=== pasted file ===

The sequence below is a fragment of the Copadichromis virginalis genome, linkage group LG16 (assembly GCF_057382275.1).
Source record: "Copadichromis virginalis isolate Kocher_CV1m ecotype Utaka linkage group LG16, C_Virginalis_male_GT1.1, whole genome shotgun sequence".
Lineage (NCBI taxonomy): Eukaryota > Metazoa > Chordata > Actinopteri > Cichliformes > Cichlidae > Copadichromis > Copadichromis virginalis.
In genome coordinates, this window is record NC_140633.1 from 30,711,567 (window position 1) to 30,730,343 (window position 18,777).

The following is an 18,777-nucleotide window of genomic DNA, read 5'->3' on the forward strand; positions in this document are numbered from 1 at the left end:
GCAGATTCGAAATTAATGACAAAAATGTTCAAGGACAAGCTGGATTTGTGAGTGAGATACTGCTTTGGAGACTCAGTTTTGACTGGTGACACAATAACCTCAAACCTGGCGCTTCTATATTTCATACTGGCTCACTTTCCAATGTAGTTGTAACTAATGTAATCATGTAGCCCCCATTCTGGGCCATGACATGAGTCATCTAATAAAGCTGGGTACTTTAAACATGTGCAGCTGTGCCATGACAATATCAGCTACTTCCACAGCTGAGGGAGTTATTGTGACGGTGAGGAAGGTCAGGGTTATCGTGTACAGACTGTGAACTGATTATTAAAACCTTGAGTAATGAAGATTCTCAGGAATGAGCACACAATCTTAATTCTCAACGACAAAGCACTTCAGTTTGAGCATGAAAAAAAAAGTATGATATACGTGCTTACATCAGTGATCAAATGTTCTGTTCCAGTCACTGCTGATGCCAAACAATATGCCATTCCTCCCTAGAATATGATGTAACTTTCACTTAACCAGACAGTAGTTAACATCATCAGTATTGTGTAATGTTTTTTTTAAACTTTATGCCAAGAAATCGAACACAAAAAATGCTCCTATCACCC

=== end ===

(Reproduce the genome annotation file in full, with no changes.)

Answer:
The sequence below is a fragment of the Copadichromis virginalis genome, linkage group LG16 (assembly GCF_057382275.1).
Source record: "Copadichromis virginalis isolate Kocher_CV1m ecotype Utaka linkage group LG16, C_Virginalis_male_GT1.1, whole genome shotgun sequence".
Lineage (NCBI taxonomy): Eukaryota > Metazoa > Chordata > Actinopteri > Cichliformes > Cichlidae > Copadichromis > Copadichromis virginalis.
In genome coordinates, this window is record NC_140633.1 from 30,711,567 (window position 1) to 30,730,343 (window position 18,777).

The following is an 18,777-nucleotide window of genomic DNA, read 5'->3' on the forward strand; positions in this document are numbered from 1 at the left end:
GCAGATTCGAAATTAATGACAAAAATGTTCAAGGACAAGCTGGATTTGTGAGTGAGATACTGCTTTGGAGACTCAGTTTTGACTGGTGACACAATAACCTCAAACCTGGCGCTTCTATATTTCATACTGGCTCACTTTCCAATGTAGTTGTAACTAATGTAATCATGTAGCCCCCATTCTGGGCCATGACATGAGTCATCTAATAAAGCTGGGTACTTTAAACATGTGCAGCTGTGCCATGACAATATCAGCTACTTCCACAGCTGAGGGAGTTATTGTGACGGTGAGGAAGGTCAGGGTTATCGTGTACAGACTGTGAACTGATTATTAAAACCTTGAGTAATGAAGATTCTCAGGAATGAGCACACAATCTTAATTCTCAACGACAAAGCACTTCAGTTTGAGCATGAAAAAAAAAGTATGATATACGTGCTTACATCAGTGATCAAATGTTCTGTTCCAGTCACTGCTGATGCCAAACAATATGCCATTCCTCCCTAGAATATGATGTAACTTTCACTTAACCAGACAGTAGTTAACATCATCAGTATTGTGTAATGTTTTTTTTAAACTTTATGCCAAGAAATCGAACACAAAAAATGCTCCTATCACCC